MNA – Reuters has recently reported that a new EU mechanism to facilitate payments for Iranian exports should be legally in place by Nov. 4, when the next phase of US sanctions take effect, but it will not be operational until early next year.
The mechanism, a so-called special purpose vehicle (SPV), is designed to circumvent the sanctions, under which Washington can cut off any bank that enables oil transactions with Iran.
The SPV, which could incorporate a barter system, aims to sidestep the US financial system by using an EU intermediary to handle trade with Iran. It could ensure, for example, that Iranian oil bought by Europeans could be paid for with EU goods and services of the same value.
“We’re trying to put the SPV in place before Nov. 4 and are pretty confident we can do it,” one EU diplomat said. “It won’t be operational immediately. It will take time and the time that takes will be months.”
Accordingly, there are some points that should be taken into consideration. The fact is that the content of the nuclear agreement will not be in effect for at least two months. Previously, some Western sources mentioned that the EU needs to be committed to the Joint Comprehensive Plan of Action since it can be considered as kind of confrontation with the US unilateralism in the international system. Meanwhile, the unilateralism of the Tramp government in the international system and measures such as his withdrawal from the nuclear deal with Iran , or pulling out of the Paris agreement, hurt the European allies of the United States. However, European authorities have not taken any real action since April (which will guarantee the implementation of the JCPOA).
This is while Federica Mogherini, the EU external affairs chief, had previously stated that the European Union, Iran, China and Russia have set out a plan to sidestep unilateral US sanctions against Iran. Mogherini said that the SPV was designed to facilitate payments related to Iran’s exports – including oil – and imports, so long as the firms involved were carrying out legitimate business under EU law.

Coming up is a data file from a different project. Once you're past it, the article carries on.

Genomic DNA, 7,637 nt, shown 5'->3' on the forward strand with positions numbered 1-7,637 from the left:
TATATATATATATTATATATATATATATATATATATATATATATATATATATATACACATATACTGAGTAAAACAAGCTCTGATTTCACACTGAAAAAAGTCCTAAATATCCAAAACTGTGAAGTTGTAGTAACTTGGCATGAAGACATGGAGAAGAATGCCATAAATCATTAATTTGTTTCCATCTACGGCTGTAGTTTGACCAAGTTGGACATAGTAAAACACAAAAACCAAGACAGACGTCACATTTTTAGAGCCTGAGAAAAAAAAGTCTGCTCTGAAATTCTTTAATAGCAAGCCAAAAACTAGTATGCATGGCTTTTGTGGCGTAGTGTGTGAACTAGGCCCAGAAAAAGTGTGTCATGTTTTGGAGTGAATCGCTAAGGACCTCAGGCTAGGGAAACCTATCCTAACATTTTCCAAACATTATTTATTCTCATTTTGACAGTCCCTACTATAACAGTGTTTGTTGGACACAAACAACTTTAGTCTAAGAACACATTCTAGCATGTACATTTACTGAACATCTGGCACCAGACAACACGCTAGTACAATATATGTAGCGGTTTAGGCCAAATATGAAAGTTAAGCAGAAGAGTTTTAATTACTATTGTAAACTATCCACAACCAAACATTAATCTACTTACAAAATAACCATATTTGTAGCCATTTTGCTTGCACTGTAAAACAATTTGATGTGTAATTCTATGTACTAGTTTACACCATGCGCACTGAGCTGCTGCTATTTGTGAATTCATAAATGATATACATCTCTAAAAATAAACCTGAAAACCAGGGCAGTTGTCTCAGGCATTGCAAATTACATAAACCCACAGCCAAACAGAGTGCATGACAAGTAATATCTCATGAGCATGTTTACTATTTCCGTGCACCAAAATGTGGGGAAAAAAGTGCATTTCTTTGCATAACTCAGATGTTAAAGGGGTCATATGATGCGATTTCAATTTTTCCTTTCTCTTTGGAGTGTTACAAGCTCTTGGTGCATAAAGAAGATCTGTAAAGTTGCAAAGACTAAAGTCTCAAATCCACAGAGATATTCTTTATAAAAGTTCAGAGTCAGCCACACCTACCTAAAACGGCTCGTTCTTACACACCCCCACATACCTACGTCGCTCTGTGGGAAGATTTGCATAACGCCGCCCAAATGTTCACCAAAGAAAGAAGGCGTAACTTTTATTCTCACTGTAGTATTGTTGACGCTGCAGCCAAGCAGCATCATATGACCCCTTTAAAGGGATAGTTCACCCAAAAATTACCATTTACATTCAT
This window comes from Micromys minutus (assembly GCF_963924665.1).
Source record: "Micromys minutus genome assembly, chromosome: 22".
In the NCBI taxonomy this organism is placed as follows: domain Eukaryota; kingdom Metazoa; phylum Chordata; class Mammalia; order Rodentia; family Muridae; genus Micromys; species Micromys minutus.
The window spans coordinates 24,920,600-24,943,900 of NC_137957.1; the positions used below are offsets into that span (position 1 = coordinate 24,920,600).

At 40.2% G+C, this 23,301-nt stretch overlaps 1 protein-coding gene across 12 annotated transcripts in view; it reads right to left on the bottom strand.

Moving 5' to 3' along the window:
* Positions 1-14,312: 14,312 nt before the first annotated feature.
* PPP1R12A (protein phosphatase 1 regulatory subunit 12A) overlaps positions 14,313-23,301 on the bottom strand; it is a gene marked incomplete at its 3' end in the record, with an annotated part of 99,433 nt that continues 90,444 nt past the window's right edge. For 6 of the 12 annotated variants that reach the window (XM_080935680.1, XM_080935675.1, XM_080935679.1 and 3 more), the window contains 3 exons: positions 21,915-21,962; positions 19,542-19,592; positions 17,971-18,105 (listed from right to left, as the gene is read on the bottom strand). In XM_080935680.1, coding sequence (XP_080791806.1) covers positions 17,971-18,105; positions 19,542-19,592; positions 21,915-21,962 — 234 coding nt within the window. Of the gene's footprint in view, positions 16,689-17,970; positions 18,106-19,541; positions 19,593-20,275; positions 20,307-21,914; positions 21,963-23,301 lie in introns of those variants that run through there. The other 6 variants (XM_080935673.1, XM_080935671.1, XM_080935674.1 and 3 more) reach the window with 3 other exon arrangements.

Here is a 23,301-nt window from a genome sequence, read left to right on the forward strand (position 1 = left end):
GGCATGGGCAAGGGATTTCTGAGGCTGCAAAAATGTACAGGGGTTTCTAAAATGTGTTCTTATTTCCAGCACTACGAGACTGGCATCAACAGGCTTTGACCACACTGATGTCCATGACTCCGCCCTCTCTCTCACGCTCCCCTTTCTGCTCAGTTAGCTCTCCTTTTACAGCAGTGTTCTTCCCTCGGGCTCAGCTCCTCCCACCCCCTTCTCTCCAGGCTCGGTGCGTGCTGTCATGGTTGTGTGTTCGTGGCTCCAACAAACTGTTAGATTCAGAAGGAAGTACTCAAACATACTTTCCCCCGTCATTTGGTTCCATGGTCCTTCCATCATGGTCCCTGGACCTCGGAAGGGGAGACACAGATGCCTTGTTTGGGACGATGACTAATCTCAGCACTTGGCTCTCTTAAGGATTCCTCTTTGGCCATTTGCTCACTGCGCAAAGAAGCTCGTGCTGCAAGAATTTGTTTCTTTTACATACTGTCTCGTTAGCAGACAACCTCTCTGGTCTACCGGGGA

Anyhow, European officials seem to be buying time to “complete their game” against Iran and the JCPOA. In this regard, the European authorities have had specific negotiations with the American officials. Most of these talks took place between the White House and the Elysees Palace. Officials from both France (representing the European troika) and the United States have been negotiating with each other since Trump’s withdrawal from the nuclear deal. It was not without a reason that the US secretary of state, Mike Pompeo, explicitly announced his agreement to negotiate with the French, German and British Foreign Ministers on how to deal with the JCPOA after pulling out of the nuclear deal. In any case, the purposeful delay of European leaders on implementing the nuclear deal seems to be rooted in the negotiations and agreements reached between the United States and the European Union.
The European officials’ silence in the face of Reuters’s recent report indicate that they are “completing the puzzle of the JCPOA”. Many international observers and analysts believe that after the withdrawal of the United States from the nuclear deal with Iran, the European Union could, within a short time (even within a two month timeframe), launch its operational plan to deal with sanctions imposed by the United States, particularly in the oil, banking and credit markets. However, European officials refused to take any step in this regard.
Finally, it seems that the European Union’s deliberate delay over Iran’s nuclear deal and the implementation of a specific operational strategy in this regard are rooted in parallel talks between the White House and the European Union. Without a doubt, we’ll hear more about the hidden dimensions of these talks in the future.